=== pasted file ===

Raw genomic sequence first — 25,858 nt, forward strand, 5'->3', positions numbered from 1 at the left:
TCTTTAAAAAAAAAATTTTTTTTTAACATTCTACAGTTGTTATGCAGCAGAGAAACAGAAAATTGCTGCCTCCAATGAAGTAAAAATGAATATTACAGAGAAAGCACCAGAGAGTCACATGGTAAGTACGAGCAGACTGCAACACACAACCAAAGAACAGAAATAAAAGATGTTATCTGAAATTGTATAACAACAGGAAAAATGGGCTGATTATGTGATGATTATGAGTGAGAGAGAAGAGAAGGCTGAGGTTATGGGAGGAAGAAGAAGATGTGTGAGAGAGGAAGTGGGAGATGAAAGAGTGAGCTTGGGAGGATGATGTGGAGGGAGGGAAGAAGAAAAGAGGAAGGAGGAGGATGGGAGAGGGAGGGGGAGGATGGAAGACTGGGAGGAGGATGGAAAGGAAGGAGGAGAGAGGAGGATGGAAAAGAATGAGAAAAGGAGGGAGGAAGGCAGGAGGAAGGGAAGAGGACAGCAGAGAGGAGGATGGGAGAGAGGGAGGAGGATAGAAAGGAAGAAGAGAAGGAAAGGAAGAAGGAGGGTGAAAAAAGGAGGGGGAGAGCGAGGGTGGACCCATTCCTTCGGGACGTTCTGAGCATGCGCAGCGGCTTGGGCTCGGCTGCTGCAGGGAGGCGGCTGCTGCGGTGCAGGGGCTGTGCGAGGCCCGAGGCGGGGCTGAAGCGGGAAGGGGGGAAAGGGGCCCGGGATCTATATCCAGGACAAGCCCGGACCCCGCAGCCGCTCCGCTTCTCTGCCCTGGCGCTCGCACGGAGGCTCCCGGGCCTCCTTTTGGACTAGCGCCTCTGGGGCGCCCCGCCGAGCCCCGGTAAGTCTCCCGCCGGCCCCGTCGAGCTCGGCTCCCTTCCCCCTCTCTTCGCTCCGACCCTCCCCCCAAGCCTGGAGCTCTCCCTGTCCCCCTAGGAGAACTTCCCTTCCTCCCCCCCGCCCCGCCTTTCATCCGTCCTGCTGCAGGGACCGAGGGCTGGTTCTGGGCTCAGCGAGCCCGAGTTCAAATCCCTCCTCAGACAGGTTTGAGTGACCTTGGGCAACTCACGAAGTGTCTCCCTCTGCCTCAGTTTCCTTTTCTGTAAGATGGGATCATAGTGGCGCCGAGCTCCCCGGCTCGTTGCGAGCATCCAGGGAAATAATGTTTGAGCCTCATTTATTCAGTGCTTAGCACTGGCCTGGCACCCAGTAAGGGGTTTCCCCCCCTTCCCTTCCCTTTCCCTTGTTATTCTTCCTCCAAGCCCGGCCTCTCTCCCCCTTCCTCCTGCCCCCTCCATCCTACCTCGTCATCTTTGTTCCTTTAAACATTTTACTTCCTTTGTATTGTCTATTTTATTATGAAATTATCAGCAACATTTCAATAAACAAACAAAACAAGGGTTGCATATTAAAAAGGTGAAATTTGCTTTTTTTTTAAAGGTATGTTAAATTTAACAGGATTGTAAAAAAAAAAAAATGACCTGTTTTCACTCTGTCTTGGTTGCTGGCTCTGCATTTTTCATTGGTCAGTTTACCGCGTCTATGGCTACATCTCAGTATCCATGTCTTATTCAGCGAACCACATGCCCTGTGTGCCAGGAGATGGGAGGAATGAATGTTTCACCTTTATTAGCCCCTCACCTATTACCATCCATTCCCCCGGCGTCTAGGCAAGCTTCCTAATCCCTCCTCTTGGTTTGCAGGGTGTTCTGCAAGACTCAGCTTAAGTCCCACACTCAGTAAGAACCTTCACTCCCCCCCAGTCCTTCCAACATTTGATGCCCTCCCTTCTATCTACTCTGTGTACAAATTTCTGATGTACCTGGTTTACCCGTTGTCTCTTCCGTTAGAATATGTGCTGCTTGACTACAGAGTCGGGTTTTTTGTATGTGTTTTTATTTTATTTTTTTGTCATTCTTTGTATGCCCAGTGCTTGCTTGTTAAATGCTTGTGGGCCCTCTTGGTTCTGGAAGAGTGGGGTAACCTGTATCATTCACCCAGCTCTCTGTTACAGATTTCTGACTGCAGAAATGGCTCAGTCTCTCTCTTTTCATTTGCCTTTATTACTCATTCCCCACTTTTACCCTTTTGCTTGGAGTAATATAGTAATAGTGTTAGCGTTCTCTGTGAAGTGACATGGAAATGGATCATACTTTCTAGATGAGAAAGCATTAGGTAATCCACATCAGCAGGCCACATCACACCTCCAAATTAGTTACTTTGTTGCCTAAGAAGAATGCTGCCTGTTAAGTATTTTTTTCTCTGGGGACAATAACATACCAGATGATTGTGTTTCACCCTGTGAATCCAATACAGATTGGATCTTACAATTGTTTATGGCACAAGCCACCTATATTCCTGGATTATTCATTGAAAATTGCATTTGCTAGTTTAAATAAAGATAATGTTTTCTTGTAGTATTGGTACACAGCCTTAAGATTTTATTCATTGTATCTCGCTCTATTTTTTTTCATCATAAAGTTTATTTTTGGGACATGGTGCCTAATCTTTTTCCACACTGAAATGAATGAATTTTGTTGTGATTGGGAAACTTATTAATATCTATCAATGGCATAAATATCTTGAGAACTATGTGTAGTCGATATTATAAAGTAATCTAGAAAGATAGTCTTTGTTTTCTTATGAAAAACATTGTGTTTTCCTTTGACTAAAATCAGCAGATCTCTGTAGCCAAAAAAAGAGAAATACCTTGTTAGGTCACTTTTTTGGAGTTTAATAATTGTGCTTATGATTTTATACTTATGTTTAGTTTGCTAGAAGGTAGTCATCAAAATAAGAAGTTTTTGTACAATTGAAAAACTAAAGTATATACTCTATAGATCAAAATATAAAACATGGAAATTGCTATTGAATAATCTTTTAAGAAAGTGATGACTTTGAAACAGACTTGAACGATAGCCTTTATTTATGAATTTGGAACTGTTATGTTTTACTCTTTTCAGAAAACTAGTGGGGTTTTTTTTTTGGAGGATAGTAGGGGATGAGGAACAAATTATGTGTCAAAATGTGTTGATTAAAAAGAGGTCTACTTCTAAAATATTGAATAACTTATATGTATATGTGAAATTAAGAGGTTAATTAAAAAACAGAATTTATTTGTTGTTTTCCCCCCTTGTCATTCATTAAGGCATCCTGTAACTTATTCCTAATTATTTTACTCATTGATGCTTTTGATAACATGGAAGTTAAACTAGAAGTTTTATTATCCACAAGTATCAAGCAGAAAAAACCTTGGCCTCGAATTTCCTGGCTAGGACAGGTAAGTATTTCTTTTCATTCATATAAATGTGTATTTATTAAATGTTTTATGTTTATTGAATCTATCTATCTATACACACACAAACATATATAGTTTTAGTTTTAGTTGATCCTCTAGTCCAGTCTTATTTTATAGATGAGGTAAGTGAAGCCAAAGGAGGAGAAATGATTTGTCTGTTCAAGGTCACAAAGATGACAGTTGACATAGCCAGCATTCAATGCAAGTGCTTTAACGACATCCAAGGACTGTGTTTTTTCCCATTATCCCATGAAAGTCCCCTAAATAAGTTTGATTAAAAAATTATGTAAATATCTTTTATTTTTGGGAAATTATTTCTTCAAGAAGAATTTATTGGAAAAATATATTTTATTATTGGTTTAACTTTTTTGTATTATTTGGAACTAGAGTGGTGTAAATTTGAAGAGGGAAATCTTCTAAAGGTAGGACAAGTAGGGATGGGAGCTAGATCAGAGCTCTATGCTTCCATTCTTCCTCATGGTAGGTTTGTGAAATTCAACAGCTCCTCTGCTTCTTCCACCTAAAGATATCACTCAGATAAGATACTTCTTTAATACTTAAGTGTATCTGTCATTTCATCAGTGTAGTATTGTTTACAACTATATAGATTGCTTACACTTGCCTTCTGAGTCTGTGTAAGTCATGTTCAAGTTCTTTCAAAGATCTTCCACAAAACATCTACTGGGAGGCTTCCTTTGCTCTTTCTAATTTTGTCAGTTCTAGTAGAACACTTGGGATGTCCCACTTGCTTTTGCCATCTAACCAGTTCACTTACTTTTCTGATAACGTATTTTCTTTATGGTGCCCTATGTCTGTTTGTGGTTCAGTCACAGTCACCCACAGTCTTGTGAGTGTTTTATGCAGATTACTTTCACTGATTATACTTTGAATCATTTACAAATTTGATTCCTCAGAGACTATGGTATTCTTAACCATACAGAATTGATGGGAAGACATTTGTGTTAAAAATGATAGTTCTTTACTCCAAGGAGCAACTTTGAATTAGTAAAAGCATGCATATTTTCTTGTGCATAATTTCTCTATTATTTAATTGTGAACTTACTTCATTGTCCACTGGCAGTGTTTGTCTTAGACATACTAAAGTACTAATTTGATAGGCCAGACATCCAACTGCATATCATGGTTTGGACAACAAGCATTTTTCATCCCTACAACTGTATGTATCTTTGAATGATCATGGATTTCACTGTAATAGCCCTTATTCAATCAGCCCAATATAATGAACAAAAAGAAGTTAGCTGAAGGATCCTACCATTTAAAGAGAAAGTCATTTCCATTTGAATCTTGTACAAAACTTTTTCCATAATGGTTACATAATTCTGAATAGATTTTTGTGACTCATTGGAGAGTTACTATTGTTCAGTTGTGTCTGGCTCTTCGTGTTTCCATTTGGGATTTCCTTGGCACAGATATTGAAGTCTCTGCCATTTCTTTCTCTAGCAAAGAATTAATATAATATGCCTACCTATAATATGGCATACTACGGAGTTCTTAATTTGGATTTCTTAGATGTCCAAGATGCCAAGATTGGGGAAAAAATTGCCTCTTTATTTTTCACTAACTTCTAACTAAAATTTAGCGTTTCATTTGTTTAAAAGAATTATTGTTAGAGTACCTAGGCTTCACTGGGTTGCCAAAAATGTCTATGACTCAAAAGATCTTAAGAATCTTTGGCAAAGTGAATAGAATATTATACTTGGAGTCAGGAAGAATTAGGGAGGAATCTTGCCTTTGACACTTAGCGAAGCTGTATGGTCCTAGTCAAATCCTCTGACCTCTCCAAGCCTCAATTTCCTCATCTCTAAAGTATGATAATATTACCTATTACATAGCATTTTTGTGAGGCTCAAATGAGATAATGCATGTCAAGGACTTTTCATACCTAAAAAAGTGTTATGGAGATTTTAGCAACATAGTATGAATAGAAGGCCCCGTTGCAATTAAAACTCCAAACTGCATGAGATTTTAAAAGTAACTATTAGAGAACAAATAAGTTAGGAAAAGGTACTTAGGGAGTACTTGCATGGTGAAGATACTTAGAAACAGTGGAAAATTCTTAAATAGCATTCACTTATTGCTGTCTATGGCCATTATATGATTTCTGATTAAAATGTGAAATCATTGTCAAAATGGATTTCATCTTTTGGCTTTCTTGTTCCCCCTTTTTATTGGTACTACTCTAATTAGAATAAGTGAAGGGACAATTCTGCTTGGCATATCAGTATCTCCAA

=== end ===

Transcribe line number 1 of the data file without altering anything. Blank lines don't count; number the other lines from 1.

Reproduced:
Raw genomic sequence first — 25,858 nt, forward strand, 5'->3', positions numbered from 1 at the left: